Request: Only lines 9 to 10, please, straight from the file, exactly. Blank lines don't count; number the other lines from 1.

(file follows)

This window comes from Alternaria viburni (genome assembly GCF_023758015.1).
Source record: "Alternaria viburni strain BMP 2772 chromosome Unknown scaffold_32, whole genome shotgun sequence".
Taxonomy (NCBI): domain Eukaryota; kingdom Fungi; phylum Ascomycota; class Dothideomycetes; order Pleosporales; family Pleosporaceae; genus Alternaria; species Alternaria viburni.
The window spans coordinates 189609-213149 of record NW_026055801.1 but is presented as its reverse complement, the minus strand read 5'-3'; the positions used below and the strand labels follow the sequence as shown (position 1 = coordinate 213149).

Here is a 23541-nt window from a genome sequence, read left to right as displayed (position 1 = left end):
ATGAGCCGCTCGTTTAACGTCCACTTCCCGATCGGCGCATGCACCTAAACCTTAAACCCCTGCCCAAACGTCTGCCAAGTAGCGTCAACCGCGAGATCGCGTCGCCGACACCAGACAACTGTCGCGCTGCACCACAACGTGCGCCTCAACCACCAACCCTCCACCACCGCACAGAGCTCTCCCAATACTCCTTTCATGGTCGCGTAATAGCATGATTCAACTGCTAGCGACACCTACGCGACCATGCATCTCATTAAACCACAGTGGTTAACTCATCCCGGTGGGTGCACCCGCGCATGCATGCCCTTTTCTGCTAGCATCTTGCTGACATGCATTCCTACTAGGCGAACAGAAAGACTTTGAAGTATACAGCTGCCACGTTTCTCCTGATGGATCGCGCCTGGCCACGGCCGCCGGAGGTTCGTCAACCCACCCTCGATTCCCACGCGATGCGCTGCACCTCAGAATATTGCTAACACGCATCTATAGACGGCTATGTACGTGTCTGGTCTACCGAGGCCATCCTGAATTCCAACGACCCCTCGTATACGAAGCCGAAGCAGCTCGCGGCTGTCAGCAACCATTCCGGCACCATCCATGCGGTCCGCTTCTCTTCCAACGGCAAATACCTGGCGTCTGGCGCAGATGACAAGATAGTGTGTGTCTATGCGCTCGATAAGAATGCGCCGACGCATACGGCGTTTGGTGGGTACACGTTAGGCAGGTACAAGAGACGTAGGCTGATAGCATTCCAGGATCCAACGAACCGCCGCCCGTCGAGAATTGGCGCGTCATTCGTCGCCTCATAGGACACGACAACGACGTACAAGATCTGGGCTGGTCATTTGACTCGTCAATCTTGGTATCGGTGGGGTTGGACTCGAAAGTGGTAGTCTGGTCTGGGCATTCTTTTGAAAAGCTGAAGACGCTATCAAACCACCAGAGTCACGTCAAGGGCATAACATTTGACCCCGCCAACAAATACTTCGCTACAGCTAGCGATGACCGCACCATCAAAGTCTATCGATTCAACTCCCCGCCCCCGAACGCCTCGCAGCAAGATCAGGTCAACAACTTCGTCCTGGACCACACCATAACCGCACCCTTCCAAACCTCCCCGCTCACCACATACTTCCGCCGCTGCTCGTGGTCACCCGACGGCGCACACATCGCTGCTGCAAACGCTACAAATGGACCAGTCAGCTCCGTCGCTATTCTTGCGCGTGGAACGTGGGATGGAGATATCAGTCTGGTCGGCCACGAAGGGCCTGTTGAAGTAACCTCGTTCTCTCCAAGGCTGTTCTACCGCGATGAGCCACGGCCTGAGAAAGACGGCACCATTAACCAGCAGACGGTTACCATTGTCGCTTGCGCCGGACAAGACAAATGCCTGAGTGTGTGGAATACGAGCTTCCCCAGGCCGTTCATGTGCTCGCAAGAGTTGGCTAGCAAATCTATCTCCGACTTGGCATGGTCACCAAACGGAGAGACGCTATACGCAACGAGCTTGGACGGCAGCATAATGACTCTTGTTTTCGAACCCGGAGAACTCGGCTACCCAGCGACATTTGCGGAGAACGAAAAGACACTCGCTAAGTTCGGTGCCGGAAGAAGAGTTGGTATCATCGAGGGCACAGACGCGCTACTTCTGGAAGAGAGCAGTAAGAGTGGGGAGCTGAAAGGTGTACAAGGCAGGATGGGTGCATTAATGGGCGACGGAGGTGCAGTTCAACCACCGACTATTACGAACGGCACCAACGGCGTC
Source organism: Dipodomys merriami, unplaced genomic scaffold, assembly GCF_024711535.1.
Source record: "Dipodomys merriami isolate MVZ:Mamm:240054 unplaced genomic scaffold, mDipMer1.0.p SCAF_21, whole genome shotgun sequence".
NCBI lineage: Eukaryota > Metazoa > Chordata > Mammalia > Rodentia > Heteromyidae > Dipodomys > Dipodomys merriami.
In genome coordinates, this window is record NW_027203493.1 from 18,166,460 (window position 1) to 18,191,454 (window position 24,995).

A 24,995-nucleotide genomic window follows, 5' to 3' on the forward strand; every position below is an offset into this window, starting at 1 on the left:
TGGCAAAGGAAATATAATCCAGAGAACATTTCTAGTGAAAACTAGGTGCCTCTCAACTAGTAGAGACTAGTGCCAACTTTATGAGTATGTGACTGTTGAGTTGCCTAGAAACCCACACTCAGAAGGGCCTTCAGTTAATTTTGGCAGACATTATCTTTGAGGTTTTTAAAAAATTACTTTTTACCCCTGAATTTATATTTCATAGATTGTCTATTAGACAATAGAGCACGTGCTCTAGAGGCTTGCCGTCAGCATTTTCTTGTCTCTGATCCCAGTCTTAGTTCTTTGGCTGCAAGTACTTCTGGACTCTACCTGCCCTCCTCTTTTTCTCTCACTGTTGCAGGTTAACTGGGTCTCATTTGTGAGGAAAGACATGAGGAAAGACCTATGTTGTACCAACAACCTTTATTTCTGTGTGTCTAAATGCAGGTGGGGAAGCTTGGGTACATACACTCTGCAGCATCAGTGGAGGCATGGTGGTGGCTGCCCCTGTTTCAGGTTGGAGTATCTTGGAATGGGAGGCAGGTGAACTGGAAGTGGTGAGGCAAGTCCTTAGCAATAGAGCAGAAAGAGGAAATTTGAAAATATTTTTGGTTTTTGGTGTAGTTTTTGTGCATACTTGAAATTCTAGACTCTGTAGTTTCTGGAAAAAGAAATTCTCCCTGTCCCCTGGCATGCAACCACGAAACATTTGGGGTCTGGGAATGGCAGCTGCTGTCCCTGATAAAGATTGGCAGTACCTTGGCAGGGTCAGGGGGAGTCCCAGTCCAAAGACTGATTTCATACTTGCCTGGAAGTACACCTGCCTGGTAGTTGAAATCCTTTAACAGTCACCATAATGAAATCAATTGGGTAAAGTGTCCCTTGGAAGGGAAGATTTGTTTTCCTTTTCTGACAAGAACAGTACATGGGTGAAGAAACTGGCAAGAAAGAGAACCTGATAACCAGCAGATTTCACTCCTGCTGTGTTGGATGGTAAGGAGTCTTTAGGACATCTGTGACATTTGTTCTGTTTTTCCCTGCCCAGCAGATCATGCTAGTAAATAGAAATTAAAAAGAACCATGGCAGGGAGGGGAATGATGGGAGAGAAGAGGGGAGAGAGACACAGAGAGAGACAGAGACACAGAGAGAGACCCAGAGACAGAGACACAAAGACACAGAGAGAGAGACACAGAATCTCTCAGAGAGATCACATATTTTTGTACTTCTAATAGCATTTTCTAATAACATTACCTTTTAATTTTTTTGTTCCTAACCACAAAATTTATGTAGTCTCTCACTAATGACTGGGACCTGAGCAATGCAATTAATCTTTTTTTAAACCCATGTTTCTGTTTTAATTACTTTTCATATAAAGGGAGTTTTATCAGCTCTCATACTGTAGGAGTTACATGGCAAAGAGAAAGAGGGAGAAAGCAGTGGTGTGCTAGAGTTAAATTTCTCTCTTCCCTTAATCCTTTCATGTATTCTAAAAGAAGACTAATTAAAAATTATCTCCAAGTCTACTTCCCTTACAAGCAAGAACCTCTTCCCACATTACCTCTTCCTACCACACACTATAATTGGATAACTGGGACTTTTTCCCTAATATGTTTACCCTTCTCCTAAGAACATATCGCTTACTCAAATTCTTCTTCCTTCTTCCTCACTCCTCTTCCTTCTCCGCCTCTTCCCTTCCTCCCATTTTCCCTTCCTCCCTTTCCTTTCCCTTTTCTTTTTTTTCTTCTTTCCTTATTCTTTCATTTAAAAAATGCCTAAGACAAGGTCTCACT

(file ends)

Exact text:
NCBI lineage: Eukaryota > Metazoa > Chordata > Mammalia > Rodentia > Heteromyidae > Dipodomys > Dipodomys merriami.
In genome coordinates, this window is record NW_027203493.1 from 18,166,460 (window position 1) to 18,191,454 (window position 24,995).